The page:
WASHINGTON – Lawmakers on Wednesday pressed federal regulators to finalize new design standards for a common railroad tanker car that a safety official said “poses an unacceptable public risk” given the amount of crude oil and other flammable liquids being hauled by trains.

Members of a House subcommittee were unable to extract a precise time frame for when the U.S. Department of Transportation will complete work on new standards for the DOT-111 car, the type involved in last July’s deadly derailment in Lac-Megantic, Quebec.

Cynthia Quarterman, director of the DOT’s Pipeline and Hazardous Materials Safety Administration, said her agency is drafting rules and hopes to release a proposal this year. The National Transportation Safety Board first declared the DOT-111 was too prone to rupture more than 20 years ago.

“We need to get this right, which means we need to hear the comments from all of the parties involved,” Quarterman told members of a House Transportation and Infrastructure Subcommittee on Railroads, Pipelines and Hazardous Materials.

Some committee members expressed exasperation by the delays.

“Right now there is so much uncertainty people are not going to make the investments in safer cars and people are going to continue running these crummy 111s as they are and killing people,” said Rep. Peter DeFazio, D-Ore.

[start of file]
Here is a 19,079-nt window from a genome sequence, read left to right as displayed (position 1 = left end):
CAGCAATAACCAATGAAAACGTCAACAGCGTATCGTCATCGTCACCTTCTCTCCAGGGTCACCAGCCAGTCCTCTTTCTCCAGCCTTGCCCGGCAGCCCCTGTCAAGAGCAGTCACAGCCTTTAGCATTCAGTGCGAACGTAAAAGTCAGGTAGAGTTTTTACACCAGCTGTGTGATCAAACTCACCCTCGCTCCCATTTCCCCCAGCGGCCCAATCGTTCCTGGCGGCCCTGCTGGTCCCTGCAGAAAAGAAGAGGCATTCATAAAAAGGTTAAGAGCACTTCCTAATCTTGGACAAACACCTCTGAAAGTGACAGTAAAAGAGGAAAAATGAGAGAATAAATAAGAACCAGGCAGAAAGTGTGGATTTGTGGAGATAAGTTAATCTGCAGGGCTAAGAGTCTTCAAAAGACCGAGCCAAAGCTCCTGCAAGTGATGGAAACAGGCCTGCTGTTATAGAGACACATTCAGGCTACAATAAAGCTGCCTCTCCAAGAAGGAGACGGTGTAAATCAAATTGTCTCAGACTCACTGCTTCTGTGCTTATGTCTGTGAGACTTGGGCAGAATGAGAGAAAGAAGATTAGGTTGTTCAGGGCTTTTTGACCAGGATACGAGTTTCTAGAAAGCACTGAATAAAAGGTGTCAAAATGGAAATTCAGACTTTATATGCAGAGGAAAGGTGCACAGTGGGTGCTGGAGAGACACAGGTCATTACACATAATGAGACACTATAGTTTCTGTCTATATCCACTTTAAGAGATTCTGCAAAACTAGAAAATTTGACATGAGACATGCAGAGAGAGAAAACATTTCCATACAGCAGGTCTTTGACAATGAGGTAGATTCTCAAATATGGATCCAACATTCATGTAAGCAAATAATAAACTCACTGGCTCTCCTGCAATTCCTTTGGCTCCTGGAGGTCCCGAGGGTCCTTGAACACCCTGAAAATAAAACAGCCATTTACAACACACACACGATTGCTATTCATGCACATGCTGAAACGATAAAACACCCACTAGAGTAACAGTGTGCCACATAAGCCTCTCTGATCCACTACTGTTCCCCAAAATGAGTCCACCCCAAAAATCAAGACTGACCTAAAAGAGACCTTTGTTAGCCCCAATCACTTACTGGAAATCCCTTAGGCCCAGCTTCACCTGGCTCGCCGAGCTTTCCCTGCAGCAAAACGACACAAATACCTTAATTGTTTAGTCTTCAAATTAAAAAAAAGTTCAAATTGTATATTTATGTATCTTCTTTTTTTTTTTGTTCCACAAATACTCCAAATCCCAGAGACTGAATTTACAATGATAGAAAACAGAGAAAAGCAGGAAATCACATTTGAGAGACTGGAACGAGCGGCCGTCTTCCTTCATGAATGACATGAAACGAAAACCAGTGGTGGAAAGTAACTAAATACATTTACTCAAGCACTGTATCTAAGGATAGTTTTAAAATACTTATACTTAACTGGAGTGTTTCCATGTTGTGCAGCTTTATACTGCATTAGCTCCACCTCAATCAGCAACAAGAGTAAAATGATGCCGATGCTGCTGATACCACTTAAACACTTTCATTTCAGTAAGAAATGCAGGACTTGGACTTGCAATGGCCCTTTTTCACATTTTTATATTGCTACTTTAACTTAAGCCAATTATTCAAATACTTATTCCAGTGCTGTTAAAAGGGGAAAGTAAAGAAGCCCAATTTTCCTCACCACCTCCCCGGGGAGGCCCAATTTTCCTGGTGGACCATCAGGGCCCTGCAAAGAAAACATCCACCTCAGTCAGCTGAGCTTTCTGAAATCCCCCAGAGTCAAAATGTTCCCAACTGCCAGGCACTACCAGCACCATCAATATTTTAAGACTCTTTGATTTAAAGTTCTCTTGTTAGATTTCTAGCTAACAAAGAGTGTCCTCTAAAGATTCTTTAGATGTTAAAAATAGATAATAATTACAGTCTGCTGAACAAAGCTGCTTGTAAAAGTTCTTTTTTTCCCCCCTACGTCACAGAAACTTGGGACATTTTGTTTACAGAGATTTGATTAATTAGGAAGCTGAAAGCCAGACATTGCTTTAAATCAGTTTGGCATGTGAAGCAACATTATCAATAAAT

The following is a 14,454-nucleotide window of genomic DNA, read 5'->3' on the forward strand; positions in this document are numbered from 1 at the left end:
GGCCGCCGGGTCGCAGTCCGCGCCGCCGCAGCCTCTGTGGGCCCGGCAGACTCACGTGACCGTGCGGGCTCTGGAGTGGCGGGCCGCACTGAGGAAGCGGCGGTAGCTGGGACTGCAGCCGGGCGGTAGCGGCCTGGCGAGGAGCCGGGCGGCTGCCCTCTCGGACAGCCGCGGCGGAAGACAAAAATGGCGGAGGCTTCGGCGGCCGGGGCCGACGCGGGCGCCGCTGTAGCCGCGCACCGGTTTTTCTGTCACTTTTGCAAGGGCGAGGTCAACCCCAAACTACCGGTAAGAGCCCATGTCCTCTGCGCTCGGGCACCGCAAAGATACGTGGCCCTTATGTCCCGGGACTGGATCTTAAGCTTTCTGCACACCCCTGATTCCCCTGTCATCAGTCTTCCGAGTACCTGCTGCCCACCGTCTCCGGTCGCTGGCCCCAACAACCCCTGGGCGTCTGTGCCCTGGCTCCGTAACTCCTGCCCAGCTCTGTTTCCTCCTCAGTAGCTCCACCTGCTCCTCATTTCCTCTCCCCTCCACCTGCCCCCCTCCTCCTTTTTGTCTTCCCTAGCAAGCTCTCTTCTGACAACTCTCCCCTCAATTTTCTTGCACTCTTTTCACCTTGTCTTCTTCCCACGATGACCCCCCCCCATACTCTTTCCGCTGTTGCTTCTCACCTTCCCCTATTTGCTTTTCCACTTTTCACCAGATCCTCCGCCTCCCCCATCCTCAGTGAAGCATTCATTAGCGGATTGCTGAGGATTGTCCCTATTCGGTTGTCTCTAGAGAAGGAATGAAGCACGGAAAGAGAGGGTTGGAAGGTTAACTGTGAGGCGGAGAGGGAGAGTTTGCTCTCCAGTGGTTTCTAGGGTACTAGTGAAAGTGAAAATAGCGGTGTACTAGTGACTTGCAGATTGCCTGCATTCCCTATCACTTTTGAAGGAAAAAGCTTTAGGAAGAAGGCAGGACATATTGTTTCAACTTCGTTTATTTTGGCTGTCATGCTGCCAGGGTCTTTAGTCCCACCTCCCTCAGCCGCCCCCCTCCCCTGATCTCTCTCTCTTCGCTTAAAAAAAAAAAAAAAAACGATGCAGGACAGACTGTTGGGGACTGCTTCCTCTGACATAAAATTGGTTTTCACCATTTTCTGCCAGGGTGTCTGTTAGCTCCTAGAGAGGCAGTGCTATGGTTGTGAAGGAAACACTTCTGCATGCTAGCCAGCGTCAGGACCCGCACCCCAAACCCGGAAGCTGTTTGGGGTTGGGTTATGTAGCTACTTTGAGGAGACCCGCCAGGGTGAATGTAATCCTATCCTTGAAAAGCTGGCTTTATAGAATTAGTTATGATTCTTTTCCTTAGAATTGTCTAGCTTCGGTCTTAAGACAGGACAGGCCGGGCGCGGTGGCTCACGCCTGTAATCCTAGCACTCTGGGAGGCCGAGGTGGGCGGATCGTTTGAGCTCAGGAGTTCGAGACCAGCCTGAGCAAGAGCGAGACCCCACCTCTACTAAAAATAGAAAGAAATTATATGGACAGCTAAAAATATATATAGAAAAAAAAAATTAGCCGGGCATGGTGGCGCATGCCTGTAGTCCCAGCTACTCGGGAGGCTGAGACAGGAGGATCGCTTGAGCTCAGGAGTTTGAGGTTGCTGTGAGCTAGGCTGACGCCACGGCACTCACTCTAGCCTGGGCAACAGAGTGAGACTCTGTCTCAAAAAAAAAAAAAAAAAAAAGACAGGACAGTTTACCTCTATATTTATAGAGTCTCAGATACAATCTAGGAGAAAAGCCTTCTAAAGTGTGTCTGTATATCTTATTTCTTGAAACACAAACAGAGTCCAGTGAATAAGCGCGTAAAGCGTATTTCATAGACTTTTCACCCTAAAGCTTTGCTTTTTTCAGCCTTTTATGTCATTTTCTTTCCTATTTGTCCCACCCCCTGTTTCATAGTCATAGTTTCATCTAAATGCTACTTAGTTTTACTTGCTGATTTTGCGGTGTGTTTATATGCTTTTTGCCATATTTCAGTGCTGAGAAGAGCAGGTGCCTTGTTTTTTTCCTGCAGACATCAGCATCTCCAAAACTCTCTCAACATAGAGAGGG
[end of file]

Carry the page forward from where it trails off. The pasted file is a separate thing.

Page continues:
The pending redesign of the DOT-111 was a prominent topic during the first congressional hearing on rail safety since a Montreal, Maine & Atlantic train derailed in Quebec near the Maine border last July, killing 47 people. Several fiery but non-fatal derailments since then have heightened concerns about trains that haul hundreds of thousands of barrels of crude from North Dakota’s Bakken oil fields every day.

Roughly 5.3 million barrels of crude oil moved through Maine via rail last year, en route to an Irving Oil refinery in St. John, New Brunswick. Those shipments all but dried up by year’s end at least in part because of the Lac-Megantic derailment.

Railroad and petroleum industry representatives stressed that, notwithstanding the recent incidents, more than 99 percent of shipments of hazardous materials shipped via rail arrive safely. But they also acknowledged that the surge in crude shipments presents new challenges.

“It’s really remarkable when you look at what has happened. Five years ago no one would have predicted it,” said Jack Gerard, president and CEO of the American Petroleum Institute.

Since October 2011, all new DOT-111s manufactured in the U.S. have been built to higher standards voluntarily adopted by the industry. But Robert Sumwalt, board member of the National Transportation Safety Board, said the NTSB “is not convinced that these modifications offer sufficient improvements” and there are still about 300,000 older DOT-111s in use.

Irving Oil announced earlier this month that it planned to convert all the company’s tank cars to meet the higher specifications.

Another topic that received brief discussion on Wednesday was the issue of crew size aboard oil trains.

A single engineer operated the MM&A train that eventually broke free of its braking system and derailed in Lac-Megantic. Single-person crews were allowed in the U.S. and Canada at that time – and are still allowed in the U.S..

U.S. Rep. Mike Michaud, D-Maine, has introduced a bill that would prohibit railroads from using one-person crews but it has yet to be heard by the House Transportation and Infrastructure Committee. Michaud, a 2nd District Democrat running for governor, serves on the committee.

Kevin Miller can be contacted at 317-6256 or at:

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